|Office of the Attorney General - State of Texas
July 18, 2000
Mr. Edward R. Smith, Jr.
Dear Mr. Smith:
You ask whether certain information is subject to required public disclosure under chapter 552 of the Government Code. Your request was assigned ID# 137730.
The Dallas Independent School District (the "district") received requests for all information relating to Bid Package #345 in the 1992 Facilities Bond Program including change requests, cost estimates, plans, payment records for all professional services, legal department opinions and directions regarding contracts, a list of all contractors, sub-contractors, and suppliers and complaints or information regarding fraud or theft. The requestor also asked for information concerning specified employees and any fraud, theft or other ethics complaints regarding district employees and relationships with contractors. Further, the requestor asked for investigation reports regarding the contracts for Bid Package #345 and the sub-contractor's complaints regarding the contractor. The requestor also made a request for all district claims against any contractor or vendor, any and all contracts between the district and any contractor that was breached or terminated, and any complaints by any contractors against the district. You state that you will release to the requestor the information which is not subject to this request. You claim that the submitted information is excepted from disclosure under sections 552.103, 552.107, and 552.108 of the Government Code. We have considered the exceptions you claim and reviewed the representative samples of information.(1)
First, we note that you claim that legal review and opinions are excepted under section 552.107. However, you have not labeled the specific information that you claim is protected by section 552.107. See Gov't Code § 552.301(e)(2) (governmental body must label the specific information to indicate which exceptions apply to which parts of the document). After reviewing the submitted information, we have not found any documents that reflect the legal opinion of the district's attorney. See Gov't Code § 552.301(e)(1)(D) (governmental body must submit a copy of the specific information requested or a representative sample). Thus, you have not demonstrated that the submitted information is excepted from disclosure under section 552.107.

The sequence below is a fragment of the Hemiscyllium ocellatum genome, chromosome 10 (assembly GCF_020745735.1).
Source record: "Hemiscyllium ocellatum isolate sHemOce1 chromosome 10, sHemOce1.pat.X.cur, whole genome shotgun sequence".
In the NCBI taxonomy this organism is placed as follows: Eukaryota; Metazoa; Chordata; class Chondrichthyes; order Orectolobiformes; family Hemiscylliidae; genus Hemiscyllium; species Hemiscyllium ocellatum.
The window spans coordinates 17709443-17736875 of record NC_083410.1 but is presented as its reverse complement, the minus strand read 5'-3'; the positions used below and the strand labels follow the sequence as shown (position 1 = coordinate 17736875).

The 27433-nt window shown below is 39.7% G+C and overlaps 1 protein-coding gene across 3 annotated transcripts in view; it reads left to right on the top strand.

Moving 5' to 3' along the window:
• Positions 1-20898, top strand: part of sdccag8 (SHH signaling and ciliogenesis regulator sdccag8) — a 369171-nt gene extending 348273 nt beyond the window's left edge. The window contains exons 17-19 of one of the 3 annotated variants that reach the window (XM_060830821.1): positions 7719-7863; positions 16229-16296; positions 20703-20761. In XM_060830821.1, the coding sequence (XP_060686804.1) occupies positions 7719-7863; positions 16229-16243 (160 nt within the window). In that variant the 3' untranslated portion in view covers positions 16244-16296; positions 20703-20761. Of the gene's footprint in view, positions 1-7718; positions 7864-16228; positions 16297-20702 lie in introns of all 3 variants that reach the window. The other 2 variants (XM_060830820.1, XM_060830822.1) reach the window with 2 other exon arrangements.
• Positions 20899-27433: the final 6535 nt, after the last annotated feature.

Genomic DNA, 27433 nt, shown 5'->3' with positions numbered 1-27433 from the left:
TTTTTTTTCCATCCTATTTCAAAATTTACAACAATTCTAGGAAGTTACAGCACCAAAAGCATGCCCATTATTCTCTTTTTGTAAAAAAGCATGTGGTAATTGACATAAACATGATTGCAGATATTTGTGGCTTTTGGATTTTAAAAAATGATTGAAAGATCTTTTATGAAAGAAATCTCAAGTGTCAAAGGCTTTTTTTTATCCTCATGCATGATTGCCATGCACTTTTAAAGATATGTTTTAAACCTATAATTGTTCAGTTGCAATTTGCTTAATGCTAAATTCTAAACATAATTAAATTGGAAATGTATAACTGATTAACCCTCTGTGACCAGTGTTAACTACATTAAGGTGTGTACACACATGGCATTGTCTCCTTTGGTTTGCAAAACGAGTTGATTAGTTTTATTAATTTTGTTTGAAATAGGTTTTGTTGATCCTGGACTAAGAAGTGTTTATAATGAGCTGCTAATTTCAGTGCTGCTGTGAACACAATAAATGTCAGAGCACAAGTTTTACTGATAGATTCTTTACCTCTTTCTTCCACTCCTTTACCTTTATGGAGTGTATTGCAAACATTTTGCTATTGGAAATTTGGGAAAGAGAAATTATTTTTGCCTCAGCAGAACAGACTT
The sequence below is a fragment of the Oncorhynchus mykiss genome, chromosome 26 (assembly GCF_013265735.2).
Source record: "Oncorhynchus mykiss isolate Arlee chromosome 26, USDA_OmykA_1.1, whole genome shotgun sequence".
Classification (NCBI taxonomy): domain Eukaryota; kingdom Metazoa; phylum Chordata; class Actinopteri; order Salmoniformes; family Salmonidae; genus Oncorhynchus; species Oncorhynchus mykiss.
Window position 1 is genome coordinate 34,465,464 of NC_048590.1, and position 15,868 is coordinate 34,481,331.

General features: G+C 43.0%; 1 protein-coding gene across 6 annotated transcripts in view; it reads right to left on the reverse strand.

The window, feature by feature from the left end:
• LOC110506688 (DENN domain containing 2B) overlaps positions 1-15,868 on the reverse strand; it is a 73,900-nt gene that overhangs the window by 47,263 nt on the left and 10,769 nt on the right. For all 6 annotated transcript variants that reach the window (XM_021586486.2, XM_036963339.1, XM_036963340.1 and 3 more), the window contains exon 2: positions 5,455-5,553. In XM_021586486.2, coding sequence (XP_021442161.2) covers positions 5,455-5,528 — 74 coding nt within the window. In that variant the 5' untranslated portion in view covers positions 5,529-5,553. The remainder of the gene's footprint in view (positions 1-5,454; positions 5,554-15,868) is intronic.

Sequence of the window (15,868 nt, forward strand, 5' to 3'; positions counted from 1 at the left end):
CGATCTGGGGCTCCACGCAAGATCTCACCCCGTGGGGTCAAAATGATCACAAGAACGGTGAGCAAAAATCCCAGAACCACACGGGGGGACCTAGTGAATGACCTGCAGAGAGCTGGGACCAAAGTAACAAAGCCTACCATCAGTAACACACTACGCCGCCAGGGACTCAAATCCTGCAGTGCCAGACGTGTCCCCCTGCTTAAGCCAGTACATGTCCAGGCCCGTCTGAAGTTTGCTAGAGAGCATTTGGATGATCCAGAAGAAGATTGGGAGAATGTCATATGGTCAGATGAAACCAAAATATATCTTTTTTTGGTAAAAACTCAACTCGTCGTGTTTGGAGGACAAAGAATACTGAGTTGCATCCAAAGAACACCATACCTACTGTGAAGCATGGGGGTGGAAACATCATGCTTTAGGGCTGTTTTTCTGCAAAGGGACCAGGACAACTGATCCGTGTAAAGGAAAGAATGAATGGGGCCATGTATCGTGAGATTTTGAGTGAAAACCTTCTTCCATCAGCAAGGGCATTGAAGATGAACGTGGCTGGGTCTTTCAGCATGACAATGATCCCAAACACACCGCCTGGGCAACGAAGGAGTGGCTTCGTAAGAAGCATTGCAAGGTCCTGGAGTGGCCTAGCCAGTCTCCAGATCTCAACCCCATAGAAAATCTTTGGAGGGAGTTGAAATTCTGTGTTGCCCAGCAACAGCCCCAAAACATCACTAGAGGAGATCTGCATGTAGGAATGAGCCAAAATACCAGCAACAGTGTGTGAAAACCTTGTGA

You also assert that the submitted information is excepted from disclosure under section 552.108 of the Government Code. Generally, a governmental body claiming an exception under section 552.108 must reasonably explain, if the information does not supply the explanation on its face, how and why the release of the requested information would interfere with law enforcement. See Gov't Code §§ 552.108(a), (b), .301(b)(1); see also Ex parte Pruitt, 551 S.W.2d 706 (Tex. 1977). Section 552.108 applies to information held by a law enforcement agency or prosecutor. The district does not qualify as a law enforcement agency. However, you assert that the Federal Bureau of Investigations and the United States Attorney are currently investigating allegations of fraud, conspiracy and theft within the district. Further, you claim that any documents that the district may have would be subject to that investigation. See, e.g., Open Records Decision Nos. 474 (1987), 372 (1983) (where incident involving allegedly criminal conduct is still under active investigation or prosecution, section 552.108 may be invoked by any proper custodian of information which relates to incident); see also Open Records Decision No. 586 (1991) (need of another governmental body to withhold requested information may provide compelling reason for nondisclosure under section 552.108). You assert that release of the submitted information would interfere with the detection, investigation and prosecution of any crimes that may exist. Although you indicate that a federal investigation is pending, you have not represented that the federal authorities requested that the submitted information be withheld. Further, you do not indicate that the submitted information will be given to the federal authorities but rather state that the documents would be subject to the federal investigation. After reviewing your arguments and the submitted information, we conclude that you have not demonstrated that release of the submitted information would interfere with the detection, investigation, or prosecution of crime. Thus, you may not withhold the submitted information under section 552.108.